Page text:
Fishermen Cannibals: Alexander Abdullaev And Alexei Gradulenko Eat Two Friends In Three Months Say Police

Escape From Hospital After Being Questioned By Police

By iScienceTimes Staff on December 5, 2012 1:34 PM EST

Siberia
Siberia is a cold, harsh place when winter sets in. (Photo: Reuters)

Two Siberian fishermen resorted to cannibalism to survive three months in the harsh wilderness along the Sutam River, say Russian authorities. Alexander Abdullaev, 37, and Alexei Gradulenko, 35, are the two fishermen cannibals accused of murdering friends in order to survive the grueling -22F temperatures after their Jeep was swallowed by floodwaters. Although the fishermen cannibals denied it, police strongly suspect their friends were eaten based on evidence found at the site where the men were rescued.

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"We suspect, the two survivors could have killed and eaten their friend just because of hunger," a police source told the Siberian Times. "But both deny they have anything to do with his death. Looking at the body parts found at the spot, we clearly saw cuts. It means the body was hacked to pieces."

Another investigator told the paper "what we found were chopped human bones, fragments of a skull and a bloodstained chunk of ice. It's clear that this person did not die of his own accord."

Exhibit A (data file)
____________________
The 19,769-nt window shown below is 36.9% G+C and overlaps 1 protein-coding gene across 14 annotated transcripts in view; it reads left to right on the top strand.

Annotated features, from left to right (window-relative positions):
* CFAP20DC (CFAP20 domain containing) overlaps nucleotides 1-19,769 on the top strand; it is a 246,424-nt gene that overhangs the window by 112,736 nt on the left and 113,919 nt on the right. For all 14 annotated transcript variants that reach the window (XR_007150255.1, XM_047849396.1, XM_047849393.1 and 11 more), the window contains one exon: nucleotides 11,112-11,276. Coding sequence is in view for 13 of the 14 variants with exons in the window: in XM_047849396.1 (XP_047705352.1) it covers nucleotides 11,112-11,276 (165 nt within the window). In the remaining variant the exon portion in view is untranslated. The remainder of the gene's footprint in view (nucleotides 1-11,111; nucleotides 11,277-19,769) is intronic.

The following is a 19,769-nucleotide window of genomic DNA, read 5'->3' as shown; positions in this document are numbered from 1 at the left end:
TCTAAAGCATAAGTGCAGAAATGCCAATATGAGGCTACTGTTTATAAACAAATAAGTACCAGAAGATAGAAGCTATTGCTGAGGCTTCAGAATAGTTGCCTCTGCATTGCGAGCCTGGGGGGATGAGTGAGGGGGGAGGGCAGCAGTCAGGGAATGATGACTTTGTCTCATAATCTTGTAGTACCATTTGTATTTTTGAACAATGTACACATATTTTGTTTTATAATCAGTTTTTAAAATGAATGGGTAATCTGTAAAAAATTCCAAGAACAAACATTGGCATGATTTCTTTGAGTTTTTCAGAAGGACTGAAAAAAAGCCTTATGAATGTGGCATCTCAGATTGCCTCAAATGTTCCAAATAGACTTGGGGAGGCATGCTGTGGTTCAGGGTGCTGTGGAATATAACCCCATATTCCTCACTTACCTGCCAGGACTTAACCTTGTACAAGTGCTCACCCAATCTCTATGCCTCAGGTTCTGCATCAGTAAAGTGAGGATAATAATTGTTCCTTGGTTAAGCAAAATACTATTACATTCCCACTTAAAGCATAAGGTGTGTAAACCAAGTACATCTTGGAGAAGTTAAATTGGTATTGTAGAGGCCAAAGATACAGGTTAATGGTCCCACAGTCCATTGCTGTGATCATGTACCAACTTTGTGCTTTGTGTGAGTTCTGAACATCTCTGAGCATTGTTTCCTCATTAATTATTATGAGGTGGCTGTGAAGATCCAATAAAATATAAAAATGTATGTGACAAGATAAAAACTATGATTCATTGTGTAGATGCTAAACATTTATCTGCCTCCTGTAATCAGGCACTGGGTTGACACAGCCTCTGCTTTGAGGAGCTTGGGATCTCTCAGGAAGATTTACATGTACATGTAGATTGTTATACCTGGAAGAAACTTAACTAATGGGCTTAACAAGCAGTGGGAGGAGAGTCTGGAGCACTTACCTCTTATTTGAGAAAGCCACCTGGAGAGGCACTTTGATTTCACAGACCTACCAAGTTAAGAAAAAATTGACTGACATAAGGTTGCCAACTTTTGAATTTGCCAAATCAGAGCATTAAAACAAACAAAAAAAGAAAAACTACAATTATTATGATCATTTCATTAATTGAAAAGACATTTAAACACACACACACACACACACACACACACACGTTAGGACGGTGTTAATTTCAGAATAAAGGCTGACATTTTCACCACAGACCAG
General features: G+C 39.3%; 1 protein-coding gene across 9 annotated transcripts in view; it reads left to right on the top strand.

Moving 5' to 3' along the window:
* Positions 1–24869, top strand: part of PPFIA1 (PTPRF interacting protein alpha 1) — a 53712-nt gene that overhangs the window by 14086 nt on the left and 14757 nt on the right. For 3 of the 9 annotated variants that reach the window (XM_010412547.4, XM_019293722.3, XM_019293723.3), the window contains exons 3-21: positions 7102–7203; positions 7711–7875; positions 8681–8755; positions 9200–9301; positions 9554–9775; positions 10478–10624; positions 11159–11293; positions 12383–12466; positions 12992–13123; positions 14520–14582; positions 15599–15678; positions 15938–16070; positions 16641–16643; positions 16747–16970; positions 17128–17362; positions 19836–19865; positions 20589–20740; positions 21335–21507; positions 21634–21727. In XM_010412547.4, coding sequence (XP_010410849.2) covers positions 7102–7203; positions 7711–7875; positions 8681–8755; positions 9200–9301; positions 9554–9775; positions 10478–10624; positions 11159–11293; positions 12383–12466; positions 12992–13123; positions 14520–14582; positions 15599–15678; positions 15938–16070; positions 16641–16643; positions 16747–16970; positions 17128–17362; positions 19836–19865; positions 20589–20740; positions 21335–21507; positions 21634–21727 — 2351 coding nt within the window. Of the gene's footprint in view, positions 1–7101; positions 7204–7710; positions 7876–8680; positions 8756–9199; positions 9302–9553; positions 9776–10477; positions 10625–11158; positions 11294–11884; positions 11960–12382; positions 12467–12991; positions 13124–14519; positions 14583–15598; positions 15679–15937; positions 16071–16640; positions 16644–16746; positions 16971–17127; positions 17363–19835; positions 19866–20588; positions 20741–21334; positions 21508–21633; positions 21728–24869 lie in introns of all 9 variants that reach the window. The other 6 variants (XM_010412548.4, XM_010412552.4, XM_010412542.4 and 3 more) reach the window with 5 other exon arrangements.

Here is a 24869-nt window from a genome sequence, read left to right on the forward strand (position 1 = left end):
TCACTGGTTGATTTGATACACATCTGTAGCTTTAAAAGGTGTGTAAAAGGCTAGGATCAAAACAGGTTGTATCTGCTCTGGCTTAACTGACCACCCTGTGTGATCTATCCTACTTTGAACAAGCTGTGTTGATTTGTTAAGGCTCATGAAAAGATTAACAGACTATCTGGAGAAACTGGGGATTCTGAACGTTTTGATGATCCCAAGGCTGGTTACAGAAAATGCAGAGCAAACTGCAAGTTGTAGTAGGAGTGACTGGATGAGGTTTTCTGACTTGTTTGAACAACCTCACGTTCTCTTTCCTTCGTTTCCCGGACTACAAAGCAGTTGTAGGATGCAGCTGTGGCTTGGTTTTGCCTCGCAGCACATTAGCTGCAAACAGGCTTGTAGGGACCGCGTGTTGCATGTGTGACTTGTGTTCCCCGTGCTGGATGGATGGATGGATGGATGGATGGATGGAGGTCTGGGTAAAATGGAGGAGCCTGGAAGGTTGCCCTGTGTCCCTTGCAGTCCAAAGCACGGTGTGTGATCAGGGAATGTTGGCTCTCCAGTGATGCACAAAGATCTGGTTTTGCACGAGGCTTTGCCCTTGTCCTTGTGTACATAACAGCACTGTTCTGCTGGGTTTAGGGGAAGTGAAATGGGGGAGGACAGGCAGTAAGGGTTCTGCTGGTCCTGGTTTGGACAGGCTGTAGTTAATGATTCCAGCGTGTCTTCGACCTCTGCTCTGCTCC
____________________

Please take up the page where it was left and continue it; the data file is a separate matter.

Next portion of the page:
Adding to the incriminating evidence against the fishermen cannibals is their escape rom a local hospital after being interrogated by police. According to the Siberian Times story, the men snuck out of the hospital before receiving any treatment for frostbite or malnourishment.

The fisherman cannibals claim they survived on moss and animal skins while searching for help. They also found a few empty cabins and helped themselves to whatever food they found inside. In one confirmed incident, they left a note and some money explaining their situation.

Although the men were stranded at the beginning of August, they didn't get reported missing until Abdullaev's sister contacted authorities in November. She said she waited so long because of her confidence in her brother's ability to survive in the wilderness.

'The taiga [forest] is his element, he can live there for a month or two, and he was not alone. He was with friends from Saratov," she reportedly told police in November.

So far police have only uncovered the remains of one other man, and DNA testing is pending so it is unknown which of the fishermen cannibals friends authorities found. A second body has not been located, but authorities believe based on the forensic evidence of the first body that the missing man was likely murdered and cannibalized as well. 

What do you think? Should the fishermen cannibals be tried for murder? Or do survival rules trump law and order in life or death situations?

© 2012 iScience Times All rights reserved. Do not reproduce without permission.

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